CLEVELAND — For the first time since the start of the pandemic, the Centers for Disease Control has streamlined and loosened up its COVID19 guidelines, highlighting the importance of personal responsibility and risk.
It’s an acknowledgment that while the pandemic is not over, coronavirus is something that we are going to have to learn to live with.
“It’s just that we have tools to fight it. We have vaccines that are very effective. We have therapeutics there, monoclonal antibodies,” said Donna Skoda, the director of Summit County Public Health.
The agency now changing its recommendation for those exposed to the virus, no matter vaccination status, saying no need to quarantine. Though, still advising mask wearing for 10 days and testing on day 5.
Mark Cameron, an associate professor for Case Western Reserve University and an infectious disease researcher, said the change to quarantine guidelines concerns him.
“In my opinion, that’s probably too late,” he said. “When somebody is sick with COVID and this is the first time that they take precautions in terms of, you know, staying at home for 5 days and putting on a mask, then it's quite likely that you've also been part of the transmission chain to spread it to someone who is at more risk than yourself for severe COVID.”
The CDC also loosening guidelines on the need to social distance, contact trace and de-emphasizing the need for testing in schools.
“At the end of the school year, last year, it was becoming less and less effective as a strategy, so it doesn’t surprise me,” said Skoda. “The important thing is, is that if your child is sick, that you keep them out of school.”
But she said Thursday’s recommendations didn’t put emphasis on wearing masks indoors.
“It’s pretty concerning,” said Skoda. “ I worry that once you loosen restrictions, it's really hard to go back and if we do get a really bad flu season or we do get more really a COVID variant that isn't this kind, that we will have to go back to some of those more aggressive measures.”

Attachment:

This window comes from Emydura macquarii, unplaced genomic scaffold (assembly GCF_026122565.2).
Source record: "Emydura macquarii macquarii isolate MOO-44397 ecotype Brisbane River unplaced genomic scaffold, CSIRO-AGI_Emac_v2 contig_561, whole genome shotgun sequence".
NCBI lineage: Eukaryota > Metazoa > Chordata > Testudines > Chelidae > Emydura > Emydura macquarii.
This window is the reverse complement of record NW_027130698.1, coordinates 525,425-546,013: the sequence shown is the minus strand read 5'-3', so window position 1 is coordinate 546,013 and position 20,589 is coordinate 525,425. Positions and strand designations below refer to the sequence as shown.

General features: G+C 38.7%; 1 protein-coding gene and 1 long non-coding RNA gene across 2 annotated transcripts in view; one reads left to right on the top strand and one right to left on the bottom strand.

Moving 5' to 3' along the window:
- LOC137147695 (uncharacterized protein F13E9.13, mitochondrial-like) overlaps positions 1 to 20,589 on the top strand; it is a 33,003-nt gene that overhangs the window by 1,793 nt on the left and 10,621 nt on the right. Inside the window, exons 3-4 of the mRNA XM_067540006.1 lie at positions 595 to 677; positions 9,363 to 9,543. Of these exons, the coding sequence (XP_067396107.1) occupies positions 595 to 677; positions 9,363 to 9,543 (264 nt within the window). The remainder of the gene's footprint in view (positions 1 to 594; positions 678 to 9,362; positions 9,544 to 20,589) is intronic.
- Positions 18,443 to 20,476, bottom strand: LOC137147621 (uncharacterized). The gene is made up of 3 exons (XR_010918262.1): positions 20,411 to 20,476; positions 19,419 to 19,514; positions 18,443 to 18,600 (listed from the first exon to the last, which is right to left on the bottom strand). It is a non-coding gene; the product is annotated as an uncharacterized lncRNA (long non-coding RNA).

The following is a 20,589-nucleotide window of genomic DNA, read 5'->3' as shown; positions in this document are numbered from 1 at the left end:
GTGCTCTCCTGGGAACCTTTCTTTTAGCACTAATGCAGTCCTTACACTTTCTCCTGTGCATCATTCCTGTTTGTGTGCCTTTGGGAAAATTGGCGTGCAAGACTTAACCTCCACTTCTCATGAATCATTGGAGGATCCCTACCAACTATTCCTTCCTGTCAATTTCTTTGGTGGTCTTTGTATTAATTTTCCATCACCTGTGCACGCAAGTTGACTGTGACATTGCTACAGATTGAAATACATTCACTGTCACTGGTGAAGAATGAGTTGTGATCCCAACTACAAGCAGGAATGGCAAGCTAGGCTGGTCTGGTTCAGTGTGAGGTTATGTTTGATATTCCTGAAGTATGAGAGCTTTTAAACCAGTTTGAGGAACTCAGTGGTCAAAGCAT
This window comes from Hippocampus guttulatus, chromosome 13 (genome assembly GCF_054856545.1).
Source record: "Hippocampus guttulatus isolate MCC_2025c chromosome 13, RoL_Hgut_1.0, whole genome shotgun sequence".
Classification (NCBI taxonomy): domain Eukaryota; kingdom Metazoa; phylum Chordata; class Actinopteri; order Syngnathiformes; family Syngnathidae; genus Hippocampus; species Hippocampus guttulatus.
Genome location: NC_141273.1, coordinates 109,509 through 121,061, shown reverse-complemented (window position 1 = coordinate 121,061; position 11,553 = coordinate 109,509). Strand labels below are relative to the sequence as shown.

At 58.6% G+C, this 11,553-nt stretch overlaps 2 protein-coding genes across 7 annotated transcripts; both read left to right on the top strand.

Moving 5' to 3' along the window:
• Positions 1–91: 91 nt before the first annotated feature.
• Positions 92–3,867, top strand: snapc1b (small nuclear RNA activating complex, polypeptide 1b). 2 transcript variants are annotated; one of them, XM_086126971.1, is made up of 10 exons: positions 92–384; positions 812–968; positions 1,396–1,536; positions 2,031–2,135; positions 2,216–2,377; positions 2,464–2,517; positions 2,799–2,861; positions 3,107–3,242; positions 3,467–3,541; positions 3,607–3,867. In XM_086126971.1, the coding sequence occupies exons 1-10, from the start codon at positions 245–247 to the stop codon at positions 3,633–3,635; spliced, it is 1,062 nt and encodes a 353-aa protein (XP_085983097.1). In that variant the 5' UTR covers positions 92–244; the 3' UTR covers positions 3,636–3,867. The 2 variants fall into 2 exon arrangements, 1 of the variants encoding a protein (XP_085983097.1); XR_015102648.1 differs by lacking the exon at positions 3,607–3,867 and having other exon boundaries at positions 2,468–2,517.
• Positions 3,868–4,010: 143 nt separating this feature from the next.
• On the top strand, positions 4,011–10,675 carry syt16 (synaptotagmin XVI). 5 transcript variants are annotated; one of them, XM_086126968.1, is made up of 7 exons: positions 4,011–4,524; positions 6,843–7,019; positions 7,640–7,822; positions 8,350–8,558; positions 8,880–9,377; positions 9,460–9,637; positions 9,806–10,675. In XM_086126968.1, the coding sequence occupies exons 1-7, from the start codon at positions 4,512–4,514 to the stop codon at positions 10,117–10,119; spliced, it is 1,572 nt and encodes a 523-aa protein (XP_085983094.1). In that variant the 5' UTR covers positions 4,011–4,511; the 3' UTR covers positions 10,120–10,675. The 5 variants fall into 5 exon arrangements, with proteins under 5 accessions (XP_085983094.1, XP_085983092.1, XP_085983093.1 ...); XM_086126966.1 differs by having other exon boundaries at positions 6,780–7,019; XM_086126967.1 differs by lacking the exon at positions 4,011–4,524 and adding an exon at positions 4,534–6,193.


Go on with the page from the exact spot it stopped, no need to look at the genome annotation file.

The CDC is still pressing taking precautions, but to do it based on your own risk factors.
“If you have co-morbidities, if you have underlying health conditions, if you had an organ transplant, if your immune-compromised, if you take care of elderly parents, if you visit nursing homes, if you go into congregate living sites, that increases your risk of spreading disease,” said Skoda.
Cameron is concerned that people don’t always know how the virus will affect them, no matter the risk factors.
“We’ve seen time and time again that people can be wrong and the virus can affect people in ways that they did not expect,” he said. “Those severe infections and fatalities are still occurring and that is still a problem.”
But Skoda said the CDC’s report is a sign that COVID19 is here to stay, and believes overall it signifies just how far we’ve come since 2020.
“These treatments work. You might get sick but the best thing you can do is protect yourself with the vaccine, but we know how to treat it now so we are feeling better about easing the restrictions,” she said.
To read CDC’s newest COVID19 guidelines, click here.